Discovering the strength of Israel’s economy
Historically, this is the quiet season for Israel’s economy, as the country is in the midst of a three-week season of festivals, eating and time off work. Trying to fix a meeting during this period is near impossible. And yet, the spread of positive economic news from the Holy Land continues to be wide and encouraging.
What follows are five tasters, representing the various key strengths of the Israeli economy.
At a macro level, cash flow is far better than planned.
The tax collection surplus (in September 2017) pushed the budget deficit for the past 12 months down to just 1.9% of GDP. Expenditure by the government’s civilian ministries has risen by 8.6% since the start of the year, compared with a planned rise of 8.9% and defense expenditure rose by 6.4%.
Much of the additional revenue has come about as a result of taxation of large profits or high-tech exits.
And whilst regular readers will know of my criticisms of the Israeli government for failing to tackle structural issues, on one subject I must applaud.
There are currently around 270,000 skilled people employed in the high-tech sector, say around 8.3% of salaried employees in a country of just over 8 million people. The Innovation Authority has just published a working paper to double that number within a decade. This will help to service amongst others the 307 r&d centres of overseas conglomerates, and thus encourage others to join them.
Moving on, Forescout intends to raise US$100 million on NASDAQ, presenting a company valuation of around US$1.5 billion. This is yet another example of Israel’s strength in the financial and cyber security commercial space. It is interesting to note that J.P. Morgan are to underwrite the offering, considering that the bank’s chairman recently visited the country, openly seeking new opportunities.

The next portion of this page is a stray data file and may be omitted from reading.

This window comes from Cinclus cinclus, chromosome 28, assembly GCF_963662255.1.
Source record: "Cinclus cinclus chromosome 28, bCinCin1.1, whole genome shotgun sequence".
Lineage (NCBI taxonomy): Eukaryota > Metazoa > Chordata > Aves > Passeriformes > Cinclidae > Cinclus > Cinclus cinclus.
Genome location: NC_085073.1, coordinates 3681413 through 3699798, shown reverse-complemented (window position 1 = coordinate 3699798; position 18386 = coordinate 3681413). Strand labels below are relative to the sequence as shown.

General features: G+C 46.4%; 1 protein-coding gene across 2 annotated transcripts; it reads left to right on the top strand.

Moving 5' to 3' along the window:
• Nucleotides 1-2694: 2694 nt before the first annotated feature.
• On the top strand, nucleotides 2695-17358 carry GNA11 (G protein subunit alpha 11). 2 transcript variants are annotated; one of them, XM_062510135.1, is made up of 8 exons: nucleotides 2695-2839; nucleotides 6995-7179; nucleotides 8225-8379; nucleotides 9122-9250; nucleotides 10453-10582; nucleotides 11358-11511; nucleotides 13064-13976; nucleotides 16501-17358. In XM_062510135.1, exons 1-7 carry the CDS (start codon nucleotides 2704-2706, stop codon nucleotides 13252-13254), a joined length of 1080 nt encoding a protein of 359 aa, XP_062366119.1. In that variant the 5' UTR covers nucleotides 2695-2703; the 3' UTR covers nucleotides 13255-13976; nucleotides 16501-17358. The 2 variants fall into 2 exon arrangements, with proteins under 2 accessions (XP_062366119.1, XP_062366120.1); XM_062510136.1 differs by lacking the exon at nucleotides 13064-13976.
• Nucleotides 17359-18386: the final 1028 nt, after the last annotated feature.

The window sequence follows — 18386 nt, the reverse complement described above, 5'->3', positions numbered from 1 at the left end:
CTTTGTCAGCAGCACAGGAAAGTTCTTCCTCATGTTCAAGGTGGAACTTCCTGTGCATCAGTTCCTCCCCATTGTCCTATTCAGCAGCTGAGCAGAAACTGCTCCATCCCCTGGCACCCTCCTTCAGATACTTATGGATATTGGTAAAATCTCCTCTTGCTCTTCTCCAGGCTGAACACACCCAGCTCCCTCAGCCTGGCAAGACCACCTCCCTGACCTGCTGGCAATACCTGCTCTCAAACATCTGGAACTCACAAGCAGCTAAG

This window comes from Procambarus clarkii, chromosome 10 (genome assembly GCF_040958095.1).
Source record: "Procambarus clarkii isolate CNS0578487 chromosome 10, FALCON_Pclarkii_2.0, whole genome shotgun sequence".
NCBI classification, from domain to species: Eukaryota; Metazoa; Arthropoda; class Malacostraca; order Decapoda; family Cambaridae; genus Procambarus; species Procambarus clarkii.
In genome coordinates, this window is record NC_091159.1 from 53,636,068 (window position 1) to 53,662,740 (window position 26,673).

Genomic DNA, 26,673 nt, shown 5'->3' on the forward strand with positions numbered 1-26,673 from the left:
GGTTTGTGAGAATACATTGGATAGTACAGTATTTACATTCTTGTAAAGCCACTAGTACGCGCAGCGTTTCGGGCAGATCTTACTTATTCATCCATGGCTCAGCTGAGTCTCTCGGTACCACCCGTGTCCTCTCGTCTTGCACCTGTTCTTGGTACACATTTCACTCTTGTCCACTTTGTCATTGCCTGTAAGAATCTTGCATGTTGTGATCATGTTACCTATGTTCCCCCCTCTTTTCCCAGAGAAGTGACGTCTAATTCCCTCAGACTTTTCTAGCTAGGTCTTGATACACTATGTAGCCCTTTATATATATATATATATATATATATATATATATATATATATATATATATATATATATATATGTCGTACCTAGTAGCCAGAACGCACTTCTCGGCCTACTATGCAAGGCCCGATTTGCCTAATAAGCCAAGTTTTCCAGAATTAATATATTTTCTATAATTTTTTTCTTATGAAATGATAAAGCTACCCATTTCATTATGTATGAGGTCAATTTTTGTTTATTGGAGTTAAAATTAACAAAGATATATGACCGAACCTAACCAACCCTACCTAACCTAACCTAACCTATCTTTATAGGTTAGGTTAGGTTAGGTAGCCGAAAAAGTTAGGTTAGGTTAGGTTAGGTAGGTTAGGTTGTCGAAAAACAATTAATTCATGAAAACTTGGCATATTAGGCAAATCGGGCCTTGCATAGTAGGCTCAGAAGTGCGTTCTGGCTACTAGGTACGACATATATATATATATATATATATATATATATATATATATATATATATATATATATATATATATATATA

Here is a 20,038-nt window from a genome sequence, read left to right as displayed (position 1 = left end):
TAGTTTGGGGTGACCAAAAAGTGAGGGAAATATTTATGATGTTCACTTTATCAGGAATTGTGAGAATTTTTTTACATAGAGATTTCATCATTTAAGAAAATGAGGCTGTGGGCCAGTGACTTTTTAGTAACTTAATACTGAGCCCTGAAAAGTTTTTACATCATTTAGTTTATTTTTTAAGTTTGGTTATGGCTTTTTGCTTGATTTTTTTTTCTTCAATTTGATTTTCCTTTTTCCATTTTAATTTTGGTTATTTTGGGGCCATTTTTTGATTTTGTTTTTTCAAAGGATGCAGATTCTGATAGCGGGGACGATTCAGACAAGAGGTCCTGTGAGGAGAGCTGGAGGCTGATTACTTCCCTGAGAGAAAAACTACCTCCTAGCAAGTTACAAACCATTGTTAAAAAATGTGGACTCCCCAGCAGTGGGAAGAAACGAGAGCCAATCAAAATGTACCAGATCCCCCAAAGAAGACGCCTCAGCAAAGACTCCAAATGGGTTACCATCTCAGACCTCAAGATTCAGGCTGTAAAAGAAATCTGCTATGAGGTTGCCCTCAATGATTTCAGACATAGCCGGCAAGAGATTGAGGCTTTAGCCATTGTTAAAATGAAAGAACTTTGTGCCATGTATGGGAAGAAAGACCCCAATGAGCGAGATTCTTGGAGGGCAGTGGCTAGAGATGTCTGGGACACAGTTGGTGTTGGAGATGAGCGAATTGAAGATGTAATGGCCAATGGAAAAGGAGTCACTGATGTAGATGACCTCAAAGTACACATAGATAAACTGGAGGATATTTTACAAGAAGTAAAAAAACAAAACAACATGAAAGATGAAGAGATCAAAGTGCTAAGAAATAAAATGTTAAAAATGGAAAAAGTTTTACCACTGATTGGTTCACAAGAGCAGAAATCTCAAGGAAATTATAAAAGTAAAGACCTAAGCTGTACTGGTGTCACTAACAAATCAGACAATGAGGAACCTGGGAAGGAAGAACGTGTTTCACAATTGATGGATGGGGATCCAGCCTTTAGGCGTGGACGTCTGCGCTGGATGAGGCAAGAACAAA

On a totally different level, I noticed that Global Village, the new VC fund of Zuckerberg, Bezos, Magic Johnson, et al, will also look to pick out Israeli start ups. The aim of the fund is to provide a link between key entrepreneurs across the globe. Israel will now be an official part of that eco-system.
And finally, my reading drew me to the attention of MySize, traded on both NASDAQ and the Tel Aviv stock exchanges. The company was originally founded by Dr. Erez Morag. When he was at Nike, he worked with some of the world’s leading sportspersons, including Roger Federer (tennis) and the Brazilian footballer, Ronaldo, ensuring that the equipment was fine-tuned to the last gram, literally. Morag’s company offers the consumer an opportunity to measure themselves or other elements to ensure that shopping is a much more accurate and thus more successful task.
Individually, these anecdotal highlights are fascinating at best. As a collective, they present the true vibrancy of the economy in Israel. Those who miss it or boycott it or turn their back on it, do so at their peril.